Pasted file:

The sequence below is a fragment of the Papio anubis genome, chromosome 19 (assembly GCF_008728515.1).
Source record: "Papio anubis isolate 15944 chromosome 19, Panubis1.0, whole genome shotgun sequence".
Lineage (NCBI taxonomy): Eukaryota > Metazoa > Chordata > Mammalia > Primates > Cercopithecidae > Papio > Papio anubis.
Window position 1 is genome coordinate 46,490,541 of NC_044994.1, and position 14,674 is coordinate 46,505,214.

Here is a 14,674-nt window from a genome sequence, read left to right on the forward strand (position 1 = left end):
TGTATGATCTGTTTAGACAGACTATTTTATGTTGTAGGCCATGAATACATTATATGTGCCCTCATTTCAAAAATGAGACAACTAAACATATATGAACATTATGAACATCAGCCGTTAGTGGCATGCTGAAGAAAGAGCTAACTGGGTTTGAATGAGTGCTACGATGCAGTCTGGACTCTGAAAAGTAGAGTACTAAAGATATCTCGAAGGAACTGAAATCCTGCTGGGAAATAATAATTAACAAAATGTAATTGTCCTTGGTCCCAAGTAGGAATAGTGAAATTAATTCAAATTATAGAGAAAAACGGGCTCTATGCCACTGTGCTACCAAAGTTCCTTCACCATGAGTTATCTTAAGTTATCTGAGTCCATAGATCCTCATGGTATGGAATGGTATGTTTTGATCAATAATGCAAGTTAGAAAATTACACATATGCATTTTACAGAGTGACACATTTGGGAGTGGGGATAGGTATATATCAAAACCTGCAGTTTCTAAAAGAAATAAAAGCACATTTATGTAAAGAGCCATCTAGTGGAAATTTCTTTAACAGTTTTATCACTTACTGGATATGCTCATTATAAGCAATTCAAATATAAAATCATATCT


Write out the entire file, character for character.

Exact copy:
The sequence below is a fragment of the Papio anubis genome, chromosome 19 (assembly GCF_008728515.1).
Source record: "Papio anubis isolate 15944 chromosome 19, Panubis1.0, whole genome shotgun sequence".
Lineage (NCBI taxonomy): Eukaryota > Metazoa > Chordata > Mammalia > Primates > Cercopithecidae > Papio > Papio anubis.
Window position 1 is genome coordinate 46,490,541 of NC_044994.1, and position 14,674 is coordinate 46,505,214.

Here is a 14,674-nt window from a genome sequence, read left to right on the forward strand (position 1 = left end):
TGTATGATCTGTTTAGACAGACTATTTTATGTTGTAGGCCATGAATACATTATATGTGCCCTCATTTCAAAAATGAGACAACTAAACATATATGAACATTATGAACATCAGCCGTTAGTGGCATGCTGAAGAAAGAGCTAACTGGGTTTGAATGAGTGCTACGATGCAGTCTGGACTCTGAAAAGTAGAGTACTAAAGATATCTCGAAGGAACTGAAATCCTGCTGGGAAATAATAATTAACAAAATGTAATTGTCCTTGGTCCCAAGTAGGAATAGTGAAATTAATTCAAATTATAGAGAAAAACGGGCTCTATGCCACTGTGCTACCAAAGTTCCTTCACCATGAGTTATCTTAAGTTATCTGAGTCCATAGATCCTCATGGTATGGAATGGTATGTTTTGATCAATAATGCAAGTTAGAAAATTACACATATGCATTTTACAGAGTGACACATTTGGGAGTGGGGATAGGTATATATCAAAACCTGCAGTTTCTAAAAGAAATAAAAGCACATTTATGTAAAGAGCCATCTAGTGGAAATTTCTTTAACAGTTTTATCACTTACTGGATATGCTCATTATAAGCAATTCAAATATAAAATCATATCT